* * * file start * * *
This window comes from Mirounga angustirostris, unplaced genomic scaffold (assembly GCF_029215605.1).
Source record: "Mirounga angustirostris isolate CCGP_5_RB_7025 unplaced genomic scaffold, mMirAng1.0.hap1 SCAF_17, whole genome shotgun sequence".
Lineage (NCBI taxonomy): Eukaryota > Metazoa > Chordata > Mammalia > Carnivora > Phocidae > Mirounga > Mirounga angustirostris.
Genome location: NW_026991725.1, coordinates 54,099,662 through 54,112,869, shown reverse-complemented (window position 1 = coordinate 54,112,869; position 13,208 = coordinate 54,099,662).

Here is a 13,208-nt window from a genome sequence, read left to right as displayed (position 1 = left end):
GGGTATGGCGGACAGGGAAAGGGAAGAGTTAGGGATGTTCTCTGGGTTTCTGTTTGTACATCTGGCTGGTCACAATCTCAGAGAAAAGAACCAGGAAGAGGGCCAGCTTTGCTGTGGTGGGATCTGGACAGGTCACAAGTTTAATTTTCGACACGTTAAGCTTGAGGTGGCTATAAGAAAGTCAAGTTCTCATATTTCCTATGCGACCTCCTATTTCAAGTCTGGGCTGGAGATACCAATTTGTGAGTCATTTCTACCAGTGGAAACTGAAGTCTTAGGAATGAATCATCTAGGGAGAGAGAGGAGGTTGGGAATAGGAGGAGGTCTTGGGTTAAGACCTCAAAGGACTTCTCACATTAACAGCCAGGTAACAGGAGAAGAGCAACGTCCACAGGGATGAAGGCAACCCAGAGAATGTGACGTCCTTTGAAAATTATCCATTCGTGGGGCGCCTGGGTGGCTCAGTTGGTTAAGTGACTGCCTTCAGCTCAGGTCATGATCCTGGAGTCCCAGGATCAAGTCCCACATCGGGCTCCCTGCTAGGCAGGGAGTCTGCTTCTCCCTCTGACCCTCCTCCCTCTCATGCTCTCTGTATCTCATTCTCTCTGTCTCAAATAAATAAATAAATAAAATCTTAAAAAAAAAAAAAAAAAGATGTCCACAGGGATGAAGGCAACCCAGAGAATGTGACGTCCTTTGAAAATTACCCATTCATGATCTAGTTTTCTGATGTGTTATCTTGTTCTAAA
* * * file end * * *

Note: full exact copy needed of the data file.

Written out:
This window comes from Mirounga angustirostris, unplaced genomic scaffold (assembly GCF_029215605.1).
Source record: "Mirounga angustirostris isolate CCGP_5_RB_7025 unplaced genomic scaffold, mMirAng1.0.hap1 SCAF_17, whole genome shotgun sequence".
Lineage (NCBI taxonomy): Eukaryota > Metazoa > Chordata > Mammalia > Carnivora > Phocidae > Mirounga > Mirounga angustirostris.
Genome location: NW_026991725.1, coordinates 54,099,662 through 54,112,869, shown reverse-complemented (window position 1 = coordinate 54,112,869; position 13,208 = coordinate 54,099,662).

Here is a 13,208-nt window from a genome sequence, read left to right as displayed (position 1 = left end):
GGGTATGGCGGACAGGGAAAGGGAAGAGTTAGGGATGTTCTCTGGGTTTCTGTTTGTACATCTGGCTGGTCACAATCTCAGAGAAAAGAACCAGGAAGAGGGCCAGCTTTGCTGTGGTGGGATCTGGACAGGTCACAAGTTTAATTTTCGACACGTTAAGCTTGAGGTGGCTATAAGAAAGTCAAGTTCTCATATTTCCTATGCGACCTCCTATTTCAAGTCTGGGCTGGAGATACCAATTTGTGAGTCATTTCTACCAGTGGAAACTGAAGTCTTAGGAATGAATCATCTAGGGAGAGAGAGGAGGTTGGGAATAGGAGGAGGTCTTGGGTTAAGACCTCAAAGGACTTCTCACATTAACAGCCAGGTAACAGGAGAAGAGCAACGTCCACAGGGATGAAGGCAACCCAGAGAATGTGACGTCCTTTGAAAATTATCCATTCGTGGGGCGCCTGGGTGGCTCAGTTGGTTAAGTGACTGCCTTCAGCTCAGGTCATGATCCTGGAGTCCCAGGATCAAGTCCCACATCGGGCTCCCTGCTAGGCAGGGAGTCTGCTTCTCCCTCTGACCCTCCTCCCTCTCATGCTCTCTGTATCTCATTCTCTCTGTCTCAAATAAATAAATAAATAAAATCTTAAAAAAAAAAAAAAAAAGATGTCCACAGGGATGAAGGCAACCCAGAGAATGTGACGTCCTTTGAAAATTACCCATTCATGATCTAGTTTTCTGATGTGTTATCTTGTTCTAAA